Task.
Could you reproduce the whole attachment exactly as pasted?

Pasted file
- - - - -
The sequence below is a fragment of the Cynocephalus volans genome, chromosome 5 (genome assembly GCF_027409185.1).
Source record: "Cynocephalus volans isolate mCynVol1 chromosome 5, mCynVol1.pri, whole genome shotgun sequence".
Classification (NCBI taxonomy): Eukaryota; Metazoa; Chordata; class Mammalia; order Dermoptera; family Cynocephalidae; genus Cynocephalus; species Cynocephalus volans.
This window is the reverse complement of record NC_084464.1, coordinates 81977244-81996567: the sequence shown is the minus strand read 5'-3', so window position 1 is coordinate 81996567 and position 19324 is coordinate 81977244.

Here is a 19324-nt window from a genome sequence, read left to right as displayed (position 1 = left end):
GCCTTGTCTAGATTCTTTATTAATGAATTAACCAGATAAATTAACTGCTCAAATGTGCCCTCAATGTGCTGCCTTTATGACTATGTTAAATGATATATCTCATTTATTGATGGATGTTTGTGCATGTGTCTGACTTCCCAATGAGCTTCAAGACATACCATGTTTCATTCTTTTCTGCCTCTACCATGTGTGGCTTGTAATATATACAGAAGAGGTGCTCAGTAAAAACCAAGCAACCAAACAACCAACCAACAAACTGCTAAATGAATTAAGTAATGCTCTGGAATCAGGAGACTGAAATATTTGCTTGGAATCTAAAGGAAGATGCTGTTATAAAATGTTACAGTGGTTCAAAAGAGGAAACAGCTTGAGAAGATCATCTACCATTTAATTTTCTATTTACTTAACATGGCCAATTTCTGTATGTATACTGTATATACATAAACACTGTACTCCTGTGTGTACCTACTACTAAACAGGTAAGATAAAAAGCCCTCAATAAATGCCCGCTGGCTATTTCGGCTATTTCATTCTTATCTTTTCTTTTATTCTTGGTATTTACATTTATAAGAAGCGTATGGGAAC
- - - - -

The sequence below is a fragment of the Cynocephalus volans genome, chromosome 5 (genome assembly GCF_027409185.1).
Source record: "Cynocephalus volans isolate mCynVol1 chromosome 5, mCynVol1.pri, whole genome shotgun sequence".
Classification (NCBI taxonomy): Eukaryota; Metazoa; Chordata; class Mammalia; order Dermoptera; family Cynocephalidae; genus Cynocephalus; species Cynocephalus volans.
This window is the reverse complement of record NC_084464.1, coordinates 81977244-81996567: the sequence shown is the minus strand read 5'-3', so window position 1 is coordinate 81996567 and position 19324 is coordinate 81977244.

Here is a 19324-nt window from a genome sequence, read left to right as displayed (position 1 = left end):
GCCTTGTCTAGATTCTTTATTAATGAATTAACCAGATAAATTAACTGCTCAAATGTGCCCTCAATGTGCTGCCTTTATGACTATGTTAAATGATATATCTCATTTATTGATGGATGTTTGTGCATGTGTCTGACTTCCCAATGAGCTTCAAGACATACCATGTTTCATTCTTTTCTGCCTCTACCATGTGTGGCTTGTAATATATACAGAAGAGGTGCTCAGTAAAAACCAAGCAACCAAACAACCAACCAACAAACTGCTAAATGAATTAAGTAATGCTCTGGAATCAGGAGACTGAAATATTTGCTTGGAATCTAAAGGAAGATGCTGTTATAAAATGTTACAGTGGTTCAAAAGAGGAAACAGCTTGAGAAGATCATCTACCATTTAATTTTCTATTTACTTAACATGGCCAATTTCTGTATGTATACTGTATATACATAAACACTGTACTCCTGTGTGTACCTACTACTAAACAGGTAAGATAAAAAGCCCTCAATAAATGCCCGCTGGCTATTTCGGCTATTTCATTCTTATCTTTTCTTTTATTCTTGGTATTTACATTTATAAGAAGCGTATGGGAAC